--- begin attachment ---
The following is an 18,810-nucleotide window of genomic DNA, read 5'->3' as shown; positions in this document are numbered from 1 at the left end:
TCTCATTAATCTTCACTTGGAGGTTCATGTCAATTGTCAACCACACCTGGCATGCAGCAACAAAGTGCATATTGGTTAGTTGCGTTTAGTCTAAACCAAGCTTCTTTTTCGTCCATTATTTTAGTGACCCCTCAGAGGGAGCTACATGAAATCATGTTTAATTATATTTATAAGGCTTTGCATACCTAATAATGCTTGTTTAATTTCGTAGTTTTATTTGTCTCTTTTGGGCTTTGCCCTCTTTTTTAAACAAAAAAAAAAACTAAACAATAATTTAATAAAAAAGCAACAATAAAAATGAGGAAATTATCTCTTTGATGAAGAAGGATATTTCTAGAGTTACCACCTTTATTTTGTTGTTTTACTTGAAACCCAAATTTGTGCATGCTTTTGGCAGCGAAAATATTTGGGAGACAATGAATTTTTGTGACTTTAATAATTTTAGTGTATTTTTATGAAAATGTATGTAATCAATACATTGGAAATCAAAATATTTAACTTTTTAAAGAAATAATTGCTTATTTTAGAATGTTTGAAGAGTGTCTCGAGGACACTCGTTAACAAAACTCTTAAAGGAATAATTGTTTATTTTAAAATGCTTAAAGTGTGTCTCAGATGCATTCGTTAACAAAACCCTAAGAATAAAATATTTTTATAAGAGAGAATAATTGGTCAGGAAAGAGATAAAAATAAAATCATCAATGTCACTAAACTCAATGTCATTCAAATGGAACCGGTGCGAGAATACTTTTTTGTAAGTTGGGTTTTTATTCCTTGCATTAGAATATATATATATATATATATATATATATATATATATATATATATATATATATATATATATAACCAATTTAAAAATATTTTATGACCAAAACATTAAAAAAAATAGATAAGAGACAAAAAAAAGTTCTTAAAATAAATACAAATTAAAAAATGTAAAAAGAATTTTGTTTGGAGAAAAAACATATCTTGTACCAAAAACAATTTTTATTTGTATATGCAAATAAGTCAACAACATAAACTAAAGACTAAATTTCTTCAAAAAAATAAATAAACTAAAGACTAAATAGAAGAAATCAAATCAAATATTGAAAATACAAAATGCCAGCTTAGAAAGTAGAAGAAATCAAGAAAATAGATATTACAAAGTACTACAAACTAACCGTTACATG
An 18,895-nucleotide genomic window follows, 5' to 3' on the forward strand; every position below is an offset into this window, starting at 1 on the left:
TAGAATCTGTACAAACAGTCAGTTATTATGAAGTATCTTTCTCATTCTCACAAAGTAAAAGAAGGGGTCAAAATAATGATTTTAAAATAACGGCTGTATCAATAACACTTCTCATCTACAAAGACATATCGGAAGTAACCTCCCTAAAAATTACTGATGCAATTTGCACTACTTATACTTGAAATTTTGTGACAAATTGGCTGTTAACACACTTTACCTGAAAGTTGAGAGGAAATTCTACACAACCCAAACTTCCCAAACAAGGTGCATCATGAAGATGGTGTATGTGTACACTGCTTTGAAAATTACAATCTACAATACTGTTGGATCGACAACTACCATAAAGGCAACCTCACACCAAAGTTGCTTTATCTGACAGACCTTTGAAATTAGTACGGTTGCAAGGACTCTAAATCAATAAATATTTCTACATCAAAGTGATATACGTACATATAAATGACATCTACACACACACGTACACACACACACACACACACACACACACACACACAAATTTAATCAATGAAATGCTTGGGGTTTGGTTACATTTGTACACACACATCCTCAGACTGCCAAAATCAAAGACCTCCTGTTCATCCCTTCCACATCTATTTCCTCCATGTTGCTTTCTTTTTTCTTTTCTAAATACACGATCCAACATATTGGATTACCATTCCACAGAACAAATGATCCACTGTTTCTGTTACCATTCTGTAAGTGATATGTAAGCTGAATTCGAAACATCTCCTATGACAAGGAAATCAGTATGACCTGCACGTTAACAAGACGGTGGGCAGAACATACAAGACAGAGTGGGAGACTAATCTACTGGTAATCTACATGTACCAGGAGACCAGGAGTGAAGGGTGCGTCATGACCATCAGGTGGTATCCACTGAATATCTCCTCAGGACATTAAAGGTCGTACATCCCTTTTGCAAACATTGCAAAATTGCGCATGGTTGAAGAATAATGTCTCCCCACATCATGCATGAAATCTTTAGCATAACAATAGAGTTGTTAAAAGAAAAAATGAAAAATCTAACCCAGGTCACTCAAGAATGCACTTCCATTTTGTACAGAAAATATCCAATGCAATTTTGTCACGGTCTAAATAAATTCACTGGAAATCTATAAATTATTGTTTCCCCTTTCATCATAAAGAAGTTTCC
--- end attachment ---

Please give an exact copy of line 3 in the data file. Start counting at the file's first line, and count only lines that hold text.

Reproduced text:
An 18,895-nucleotide genomic window follows, 5' to 3' on the forward strand; every position below is an offset into this window, starting at 1 on the left: